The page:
Wolves in the Throne Room

Metal Review – Wolves in the Throne Room: Celestite

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Wolves in the Throne Room: Celestite

When it comes to Black Metal, Wolves in the Throne Room is one of those names that should only be used if ready for a debate as intense as if you were discussing religion or politics. This entity has been bashed by many as being completely unoriginal since day one, while others herald them as pioneers who single handedly kick started the “dead US Black Metal scene.” Since their 2006 debut album Diadem of 12 Stars, they have remained rather controversial with each new release, and as of late changing their sound as well. First there was the moderately successful BBC Session 2011 Anno Domini, an unplugged release that seemed to announce the impending change in direction that would become the band’s fifth full-length effort, Celestite, all while not blatantly announcing the genre that would be taken. But does this new version of the duo create an album as remarkable as the supposed healing powers of the gem it’s named after, or is this less unique than many would have you believe?


First Impression – Wolves in the Throne Room: Celestite

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Wolves in the Throne Room

Apparently Wolves in the Throne Room have a new album due out on July 8th through their own Artemisia Records that, once again, finds the act redefining itself once more. Much like Burzum and Darkthrone‘s Fenriz electronic recording, this duo has shed their Black Metal roots in favor or releasing something Ambient. In preparation, they have unleashed “Initiation at Neudeg Alm” as the effort’s lead single, and given the reaction on my Facebook wall, I felt obligated to spend some time with the song and see if the praise was well deserved. I was ready for another round of electronic experimentation in the blackened community, even though I didn’t know what I was getting myself into this time.



Wolves in the Throne Room: BBC Sessions 2011 Anno Domini

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Wolves in the Throne Room: BBC Sessions 2011 Anno Domini

Back in 2011, Wolves in the Throne Room unleashed their fourth full-length album Celestial Lineage, but there’s more to that story than just the high praise and hitting the road. Apparently on October 21st of that year, roughly one month after the album dropped, the duo entered BBC’s Maida Vale studios to record two live tracks that were never made available for purchase. It’s been about two years since and Southern Lord Recordings has finally slapped them on vinyl. Dubbed the BBC Sessions 2011 Anno Domini, are these two songs testaments to the band’s accomplishments, or are they just to get their name lumped in with the many influential bands who recorded there before?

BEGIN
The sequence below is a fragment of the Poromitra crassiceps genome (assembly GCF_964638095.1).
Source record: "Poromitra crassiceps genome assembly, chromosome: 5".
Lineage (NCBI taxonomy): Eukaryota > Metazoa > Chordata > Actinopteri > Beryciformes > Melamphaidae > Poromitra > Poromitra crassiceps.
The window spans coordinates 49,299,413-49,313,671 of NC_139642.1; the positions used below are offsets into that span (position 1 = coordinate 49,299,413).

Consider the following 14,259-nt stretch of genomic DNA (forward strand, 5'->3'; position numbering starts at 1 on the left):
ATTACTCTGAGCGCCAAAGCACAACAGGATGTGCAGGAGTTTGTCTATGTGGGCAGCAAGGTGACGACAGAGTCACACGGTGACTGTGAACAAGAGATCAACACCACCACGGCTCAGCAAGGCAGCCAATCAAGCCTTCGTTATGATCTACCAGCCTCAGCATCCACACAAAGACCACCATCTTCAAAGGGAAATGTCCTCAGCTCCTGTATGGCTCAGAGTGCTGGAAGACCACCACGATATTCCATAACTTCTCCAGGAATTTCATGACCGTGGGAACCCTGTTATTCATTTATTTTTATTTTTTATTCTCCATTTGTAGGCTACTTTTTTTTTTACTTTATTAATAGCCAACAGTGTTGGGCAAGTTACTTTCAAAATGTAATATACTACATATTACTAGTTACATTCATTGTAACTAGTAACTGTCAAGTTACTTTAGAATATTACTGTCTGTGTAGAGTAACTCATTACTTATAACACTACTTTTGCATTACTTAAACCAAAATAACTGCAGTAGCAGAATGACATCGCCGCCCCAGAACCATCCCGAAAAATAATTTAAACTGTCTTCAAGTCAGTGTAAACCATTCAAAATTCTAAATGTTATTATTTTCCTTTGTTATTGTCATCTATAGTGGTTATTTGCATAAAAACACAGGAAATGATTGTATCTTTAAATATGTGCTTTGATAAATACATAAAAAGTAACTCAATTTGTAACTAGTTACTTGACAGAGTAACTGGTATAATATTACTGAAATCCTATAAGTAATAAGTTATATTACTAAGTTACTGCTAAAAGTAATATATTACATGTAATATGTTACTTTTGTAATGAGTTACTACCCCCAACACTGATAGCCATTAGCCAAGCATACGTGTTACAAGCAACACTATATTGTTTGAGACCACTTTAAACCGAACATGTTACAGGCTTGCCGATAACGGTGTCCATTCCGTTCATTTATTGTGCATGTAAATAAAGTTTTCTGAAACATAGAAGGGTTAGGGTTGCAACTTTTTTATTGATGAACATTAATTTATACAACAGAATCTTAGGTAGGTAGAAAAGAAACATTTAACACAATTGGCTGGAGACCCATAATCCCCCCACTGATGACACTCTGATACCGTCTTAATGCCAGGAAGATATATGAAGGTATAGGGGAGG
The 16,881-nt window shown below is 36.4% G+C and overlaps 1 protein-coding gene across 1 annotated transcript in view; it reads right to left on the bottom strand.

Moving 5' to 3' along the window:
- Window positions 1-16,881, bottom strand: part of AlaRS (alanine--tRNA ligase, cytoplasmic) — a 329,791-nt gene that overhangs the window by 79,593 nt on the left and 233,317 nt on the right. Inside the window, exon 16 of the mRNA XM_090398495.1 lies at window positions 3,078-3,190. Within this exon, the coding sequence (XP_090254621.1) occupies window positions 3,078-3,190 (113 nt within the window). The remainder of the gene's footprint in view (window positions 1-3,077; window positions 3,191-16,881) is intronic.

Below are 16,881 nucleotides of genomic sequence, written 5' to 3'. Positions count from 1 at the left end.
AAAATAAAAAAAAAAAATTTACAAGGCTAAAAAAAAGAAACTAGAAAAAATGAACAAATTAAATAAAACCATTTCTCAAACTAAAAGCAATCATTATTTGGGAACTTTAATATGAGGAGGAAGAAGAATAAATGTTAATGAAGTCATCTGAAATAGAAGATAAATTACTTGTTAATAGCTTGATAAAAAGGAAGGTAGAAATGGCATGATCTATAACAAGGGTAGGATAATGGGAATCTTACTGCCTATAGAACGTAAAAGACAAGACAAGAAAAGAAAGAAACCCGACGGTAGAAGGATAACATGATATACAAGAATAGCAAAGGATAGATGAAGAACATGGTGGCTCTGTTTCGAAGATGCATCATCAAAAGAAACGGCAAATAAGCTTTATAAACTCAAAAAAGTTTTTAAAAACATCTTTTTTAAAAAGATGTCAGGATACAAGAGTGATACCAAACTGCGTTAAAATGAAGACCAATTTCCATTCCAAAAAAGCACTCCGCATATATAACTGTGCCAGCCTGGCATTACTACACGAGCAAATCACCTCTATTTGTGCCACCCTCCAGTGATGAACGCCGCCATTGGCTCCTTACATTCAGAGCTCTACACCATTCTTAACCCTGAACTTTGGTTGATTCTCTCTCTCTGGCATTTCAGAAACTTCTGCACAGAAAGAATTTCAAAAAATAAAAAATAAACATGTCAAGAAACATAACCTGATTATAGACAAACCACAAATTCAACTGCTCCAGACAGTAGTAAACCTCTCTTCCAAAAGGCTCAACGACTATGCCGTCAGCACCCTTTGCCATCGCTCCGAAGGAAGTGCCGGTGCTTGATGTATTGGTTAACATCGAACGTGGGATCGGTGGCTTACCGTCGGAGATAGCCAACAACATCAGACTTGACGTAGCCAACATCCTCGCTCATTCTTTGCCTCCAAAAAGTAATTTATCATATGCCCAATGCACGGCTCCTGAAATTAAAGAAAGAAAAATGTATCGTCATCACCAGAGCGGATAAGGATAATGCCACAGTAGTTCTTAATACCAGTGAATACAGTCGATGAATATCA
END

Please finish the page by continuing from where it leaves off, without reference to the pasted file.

Wolves in the Throne Room: Celestial Lineage

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Wolves in the Throne Room: Celestial Lineage

When it comes to Black Metal, it seems everyone has a say in certain bands, whether they actually heard them or not. This ends up being the case with the band Wolves in the Throne Room, a group on the lips of fans of the style all around the world, and those who are just pelted with one side of the argument or both as to what makes this group great, and what makes the group falter. The band formed back in 2003, and when the group’s debut full-length offering Diadem of 12 Stars hit the unsuspecting masses, their popularity and infamy took off at quite a rapid pace. With an EP, live album, and three full-lengths behind them since, Wolves in the Throne Room return on their long time home of Southern Lord Records with their fourth album, the highly anticipated Celestial Lineage. Chances are good there’s really no reason to write this review since fans will end up buying this album no matter what, and those who dislike the group will continue to avoid it, but just what does Celestial Lineage have in store for those not quite familiar with this band at point in their career?